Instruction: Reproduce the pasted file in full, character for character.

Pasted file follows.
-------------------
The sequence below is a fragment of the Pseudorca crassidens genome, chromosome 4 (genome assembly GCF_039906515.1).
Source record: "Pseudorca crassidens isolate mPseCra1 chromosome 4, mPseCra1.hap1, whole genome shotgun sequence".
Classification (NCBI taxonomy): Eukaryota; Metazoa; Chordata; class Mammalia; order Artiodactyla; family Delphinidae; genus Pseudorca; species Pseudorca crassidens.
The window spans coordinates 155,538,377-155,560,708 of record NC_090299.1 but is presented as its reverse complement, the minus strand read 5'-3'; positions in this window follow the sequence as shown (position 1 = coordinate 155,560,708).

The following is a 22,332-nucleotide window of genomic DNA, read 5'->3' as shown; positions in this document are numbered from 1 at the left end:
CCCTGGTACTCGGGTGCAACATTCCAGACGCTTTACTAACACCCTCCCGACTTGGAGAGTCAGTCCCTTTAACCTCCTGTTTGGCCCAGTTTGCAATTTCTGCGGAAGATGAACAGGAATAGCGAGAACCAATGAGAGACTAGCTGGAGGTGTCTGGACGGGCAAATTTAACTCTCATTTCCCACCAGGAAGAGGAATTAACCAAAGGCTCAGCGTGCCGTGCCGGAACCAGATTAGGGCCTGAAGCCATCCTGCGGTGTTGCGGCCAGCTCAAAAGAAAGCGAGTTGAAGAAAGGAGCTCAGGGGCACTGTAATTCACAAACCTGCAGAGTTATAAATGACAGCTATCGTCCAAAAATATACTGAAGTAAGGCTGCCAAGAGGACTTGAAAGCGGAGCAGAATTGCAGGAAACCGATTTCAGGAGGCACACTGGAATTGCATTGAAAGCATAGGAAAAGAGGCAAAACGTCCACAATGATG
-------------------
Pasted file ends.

The sequence below is a fragment of the Pseudorca crassidens genome, chromosome 4 (genome assembly GCF_039906515.1).
Source record: "Pseudorca crassidens isolate mPseCra1 chromosome 4, mPseCra1.hap1, whole genome shotgun sequence".
Classification (NCBI taxonomy): Eukaryota; Metazoa; Chordata; class Mammalia; order Artiodactyla; family Delphinidae; genus Pseudorca; species Pseudorca crassidens.
The window spans coordinates 155,538,377-155,560,708 of record NC_090299.1 but is presented as its reverse complement, the minus strand read 5'-3'; positions in this window follow the sequence as shown (position 1 = coordinate 155,560,708).

The following is a 22,332-nucleotide window of genomic DNA, read 5'->3' as shown; positions in this document are numbered from 1 at the left end:
CCCTGGTACTCGGGTGCAACATTCCAGACGCTTTACTAACACCCTCCCGACTTGGAGAGTCAGTCCCTTTAACCTCCTGTTTGGCCCAGTTTGCAATTTCTGCGGAAGATGAACAGGAATAGCGAGAACCAATGAGAGACTAGCTGGAGGTGTCTGGACGGGCAAATTTAACTCTCATTTCCCACCAGGAAGAGGAATTAACCAAAGGCTCAGCGTGCCGTGCCGGAACCAGATTAGGGCCTGAAGCCATCCTGCGGTGTTGCGGCCAGCTCAAAAGAAAGCGAGTTGAAGAAAGGAGCTCAGGGGCACTGTAATTCACAAACCTGCAGAGTTATAAATGACAGCTATCGTCCAAAAATATACTGAAGTAAGGCTGCCAAGAGGACTTGAAAGCGGAGCAGAATTGCAGGAAACCGATTTCAGGAGGCACACTGGAATTGCATTGAAAGCATAGGAAAAGAGGCAAAACGTCCACAATGATG